Bethesda (Lockheed Martin) - Lockheed Martin has delivered the second modernized Global Positioning System Block IIR (GPS IIR) satellite to Cape Canaveral Air Force Station, Fla., where it will be readied for a January launch.
The company is in the midst of modernizing a total of eight GPS satellites, designated GPS IIR-M, which will provide significantly improved navigation performance for U.S. military and civilian users worldwide.
The new satellites offer a variety of enhanced features for GPS users, such as a modernized antenna panel that provides increased signal power to receivers on the ground, two new military signals for improved accuracy, enhanced encryption and anti-jamming capabilities for the military, and a second civil signal that will provide users with an open access signal on a different frequency.
The first modernized GPS-IIR satellite, launched successfully on Sept. 25 from Cape Canaveral, is performing nominally following a series of precision maneuvers and deployment of all spacecraft systems. The team completed on-orbit operations ahead of the planned schedule and turned the spacecraft over to Air Force Space Command's 2nd Space Operations Squadron (2SOPS) in less than five days, a new record of any GPS satellite.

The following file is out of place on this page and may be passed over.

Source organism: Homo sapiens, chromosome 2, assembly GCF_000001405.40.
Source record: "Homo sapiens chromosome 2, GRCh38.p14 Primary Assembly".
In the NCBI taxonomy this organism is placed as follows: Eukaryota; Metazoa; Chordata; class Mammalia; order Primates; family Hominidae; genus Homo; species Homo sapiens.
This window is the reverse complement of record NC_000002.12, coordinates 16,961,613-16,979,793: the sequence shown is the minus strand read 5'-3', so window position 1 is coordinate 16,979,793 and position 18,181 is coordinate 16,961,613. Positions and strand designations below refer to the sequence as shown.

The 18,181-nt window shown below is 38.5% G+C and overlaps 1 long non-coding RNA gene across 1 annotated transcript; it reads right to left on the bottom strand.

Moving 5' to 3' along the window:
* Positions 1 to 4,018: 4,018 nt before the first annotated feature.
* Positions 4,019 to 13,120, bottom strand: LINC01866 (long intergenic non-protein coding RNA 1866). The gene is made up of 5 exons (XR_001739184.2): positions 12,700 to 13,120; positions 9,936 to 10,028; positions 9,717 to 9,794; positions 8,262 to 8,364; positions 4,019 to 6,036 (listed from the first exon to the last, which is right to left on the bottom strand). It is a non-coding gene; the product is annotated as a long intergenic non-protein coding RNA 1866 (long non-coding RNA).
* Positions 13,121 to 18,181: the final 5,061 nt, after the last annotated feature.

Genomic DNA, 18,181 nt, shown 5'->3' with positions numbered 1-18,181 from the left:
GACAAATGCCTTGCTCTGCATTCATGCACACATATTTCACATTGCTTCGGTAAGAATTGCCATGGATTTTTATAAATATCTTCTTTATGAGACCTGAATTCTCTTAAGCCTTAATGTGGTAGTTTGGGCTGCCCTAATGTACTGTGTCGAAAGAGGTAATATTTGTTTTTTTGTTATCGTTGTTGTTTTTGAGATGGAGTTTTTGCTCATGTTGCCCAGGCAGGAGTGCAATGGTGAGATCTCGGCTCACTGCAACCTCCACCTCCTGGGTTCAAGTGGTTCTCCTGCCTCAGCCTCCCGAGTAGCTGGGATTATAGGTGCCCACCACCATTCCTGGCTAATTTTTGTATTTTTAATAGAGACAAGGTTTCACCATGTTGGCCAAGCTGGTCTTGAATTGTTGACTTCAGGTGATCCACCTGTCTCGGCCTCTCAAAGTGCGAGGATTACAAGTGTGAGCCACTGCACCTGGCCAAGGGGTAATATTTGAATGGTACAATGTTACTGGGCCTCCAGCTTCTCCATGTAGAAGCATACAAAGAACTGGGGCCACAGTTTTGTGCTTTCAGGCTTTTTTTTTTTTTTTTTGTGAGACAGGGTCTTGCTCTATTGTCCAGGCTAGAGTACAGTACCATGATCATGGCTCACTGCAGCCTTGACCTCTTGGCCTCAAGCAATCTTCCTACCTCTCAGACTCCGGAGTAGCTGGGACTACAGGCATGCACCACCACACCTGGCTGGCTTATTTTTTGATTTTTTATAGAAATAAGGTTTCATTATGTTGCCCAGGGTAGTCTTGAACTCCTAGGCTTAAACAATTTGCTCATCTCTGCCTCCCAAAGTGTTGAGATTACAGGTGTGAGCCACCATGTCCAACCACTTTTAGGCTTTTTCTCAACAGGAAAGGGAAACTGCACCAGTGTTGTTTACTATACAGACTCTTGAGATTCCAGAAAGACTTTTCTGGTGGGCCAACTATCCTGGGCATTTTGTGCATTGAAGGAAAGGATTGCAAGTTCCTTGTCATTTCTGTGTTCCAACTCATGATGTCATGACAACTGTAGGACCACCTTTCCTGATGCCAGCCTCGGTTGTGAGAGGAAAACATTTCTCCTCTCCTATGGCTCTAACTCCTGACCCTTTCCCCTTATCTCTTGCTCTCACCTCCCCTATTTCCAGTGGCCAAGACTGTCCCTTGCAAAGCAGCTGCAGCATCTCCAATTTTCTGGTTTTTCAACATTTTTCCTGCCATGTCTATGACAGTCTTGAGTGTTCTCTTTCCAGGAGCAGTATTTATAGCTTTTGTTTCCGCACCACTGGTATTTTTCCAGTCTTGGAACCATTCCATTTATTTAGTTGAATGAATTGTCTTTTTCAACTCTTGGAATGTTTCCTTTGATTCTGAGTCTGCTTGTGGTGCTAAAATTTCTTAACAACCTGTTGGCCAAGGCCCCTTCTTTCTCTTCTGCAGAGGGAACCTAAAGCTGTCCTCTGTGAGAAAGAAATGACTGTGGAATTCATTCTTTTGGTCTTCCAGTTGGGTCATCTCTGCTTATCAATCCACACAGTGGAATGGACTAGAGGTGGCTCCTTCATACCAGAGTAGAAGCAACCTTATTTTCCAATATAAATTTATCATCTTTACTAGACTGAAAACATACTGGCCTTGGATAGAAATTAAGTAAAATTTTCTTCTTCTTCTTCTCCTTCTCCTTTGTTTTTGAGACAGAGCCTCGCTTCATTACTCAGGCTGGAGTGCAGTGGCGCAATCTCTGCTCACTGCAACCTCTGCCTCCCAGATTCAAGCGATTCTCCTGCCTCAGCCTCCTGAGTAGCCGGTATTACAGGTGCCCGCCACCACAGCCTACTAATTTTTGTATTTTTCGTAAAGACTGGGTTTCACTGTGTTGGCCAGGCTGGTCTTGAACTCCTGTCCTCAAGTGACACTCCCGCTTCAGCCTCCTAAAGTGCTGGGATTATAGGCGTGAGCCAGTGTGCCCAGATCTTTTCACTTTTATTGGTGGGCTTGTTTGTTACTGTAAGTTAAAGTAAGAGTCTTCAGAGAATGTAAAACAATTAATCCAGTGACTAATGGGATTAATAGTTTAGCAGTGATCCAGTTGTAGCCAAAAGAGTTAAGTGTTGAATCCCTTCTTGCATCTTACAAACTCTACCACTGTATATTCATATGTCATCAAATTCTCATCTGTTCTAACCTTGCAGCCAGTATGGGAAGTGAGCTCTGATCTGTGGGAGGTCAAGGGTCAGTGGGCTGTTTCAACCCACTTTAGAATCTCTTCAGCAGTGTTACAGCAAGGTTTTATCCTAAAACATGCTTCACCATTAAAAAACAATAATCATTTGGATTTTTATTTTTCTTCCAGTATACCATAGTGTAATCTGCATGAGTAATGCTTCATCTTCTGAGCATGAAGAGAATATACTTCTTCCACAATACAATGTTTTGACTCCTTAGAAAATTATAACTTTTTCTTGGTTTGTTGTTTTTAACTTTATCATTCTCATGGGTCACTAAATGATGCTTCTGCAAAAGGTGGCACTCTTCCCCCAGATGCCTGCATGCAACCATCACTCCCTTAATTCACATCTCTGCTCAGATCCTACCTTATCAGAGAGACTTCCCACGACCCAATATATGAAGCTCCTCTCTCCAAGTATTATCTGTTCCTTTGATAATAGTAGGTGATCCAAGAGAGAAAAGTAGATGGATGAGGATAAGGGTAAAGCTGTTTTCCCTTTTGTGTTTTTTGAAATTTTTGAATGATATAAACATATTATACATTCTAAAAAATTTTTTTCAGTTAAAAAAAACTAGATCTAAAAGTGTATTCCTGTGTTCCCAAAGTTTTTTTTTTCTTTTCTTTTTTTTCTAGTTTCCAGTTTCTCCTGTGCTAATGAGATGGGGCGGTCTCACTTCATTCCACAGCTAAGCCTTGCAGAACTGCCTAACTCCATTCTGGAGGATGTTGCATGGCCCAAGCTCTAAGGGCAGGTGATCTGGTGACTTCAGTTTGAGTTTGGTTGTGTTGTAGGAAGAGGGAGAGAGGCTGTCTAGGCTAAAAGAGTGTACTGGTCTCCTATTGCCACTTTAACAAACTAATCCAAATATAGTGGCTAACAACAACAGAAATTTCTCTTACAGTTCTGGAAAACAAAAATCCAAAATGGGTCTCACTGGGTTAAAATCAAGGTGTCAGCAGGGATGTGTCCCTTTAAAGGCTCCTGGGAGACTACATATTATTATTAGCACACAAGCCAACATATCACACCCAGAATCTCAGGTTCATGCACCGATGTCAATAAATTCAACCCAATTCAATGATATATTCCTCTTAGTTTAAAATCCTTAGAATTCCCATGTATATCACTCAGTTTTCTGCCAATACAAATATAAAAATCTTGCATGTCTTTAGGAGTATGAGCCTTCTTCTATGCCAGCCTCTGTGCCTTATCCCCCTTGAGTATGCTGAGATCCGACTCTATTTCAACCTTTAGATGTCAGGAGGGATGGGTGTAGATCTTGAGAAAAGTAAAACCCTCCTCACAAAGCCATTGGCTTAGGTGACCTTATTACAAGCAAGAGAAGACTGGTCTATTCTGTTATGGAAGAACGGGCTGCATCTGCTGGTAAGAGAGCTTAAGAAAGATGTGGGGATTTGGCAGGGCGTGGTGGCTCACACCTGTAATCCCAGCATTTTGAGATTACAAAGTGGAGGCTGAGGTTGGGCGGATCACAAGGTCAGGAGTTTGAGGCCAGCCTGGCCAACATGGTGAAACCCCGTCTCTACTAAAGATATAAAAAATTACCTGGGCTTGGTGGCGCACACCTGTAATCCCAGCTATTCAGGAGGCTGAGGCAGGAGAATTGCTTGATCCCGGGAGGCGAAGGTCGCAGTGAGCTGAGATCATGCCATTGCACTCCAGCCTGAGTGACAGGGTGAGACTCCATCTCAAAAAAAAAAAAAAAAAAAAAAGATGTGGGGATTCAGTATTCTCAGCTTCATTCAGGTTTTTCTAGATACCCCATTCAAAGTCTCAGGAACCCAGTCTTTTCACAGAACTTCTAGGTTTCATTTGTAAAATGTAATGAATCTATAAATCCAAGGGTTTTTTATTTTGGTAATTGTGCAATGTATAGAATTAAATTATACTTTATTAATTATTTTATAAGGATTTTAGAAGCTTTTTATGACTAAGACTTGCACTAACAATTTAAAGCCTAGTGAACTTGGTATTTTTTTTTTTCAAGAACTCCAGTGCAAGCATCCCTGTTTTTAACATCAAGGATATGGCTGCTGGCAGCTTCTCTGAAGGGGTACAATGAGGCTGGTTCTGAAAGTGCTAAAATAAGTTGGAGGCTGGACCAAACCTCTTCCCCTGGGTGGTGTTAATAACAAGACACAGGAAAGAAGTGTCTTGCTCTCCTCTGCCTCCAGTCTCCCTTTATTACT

“The 2nd Space Operations Squadron is excited about the next generation of GPS satellites brought into the constellation,” said Lt Col Steve Hamilton, Commander of the 2SOPS. “This was a total team effort by Lockheed Martin as well as other contractors, civil service and the Air Force working together to put these new capabilities on orbit. We're looking forward to a great check out and setting this satellite operational."
The spacecraft is expected to be declared fully operational for military and civilian navigation users around the globe in January 2006 following a special, four-month on-orbit test period for the new military and civilian signals.
"The highly successful launch and rapid on-orbit turnover of the first modernized GPS IIR is the result of a team of dedicated, talented individuals focused on delivering the best quality navigation capabilities to the user," said Dave Podlesney, GPS IIR program director, Lockheed Martin Space Systems in Valley Forge, Pa. "These are the most technologically advanced GPS spacecraft ever built and we look forward to achieving mission success as we prepare to launch another modernized satellite next year."
The Global Positioning System enables properly equipped users to determine precise time and velocity and worldwide latitude, longitude and altitude to within a few meters. Air Force Space Command's 2nd Space Operations Squadron, based at Schriever Air Force Base, Colo., manages and operates the GPS constellation for both civil and military users.
GPS IIR-M production occurs at Lockheed Martin facilities in Valley Forge, Pa. The modernized navigation payload is provided by ITT Industries in Clifton, N.J.
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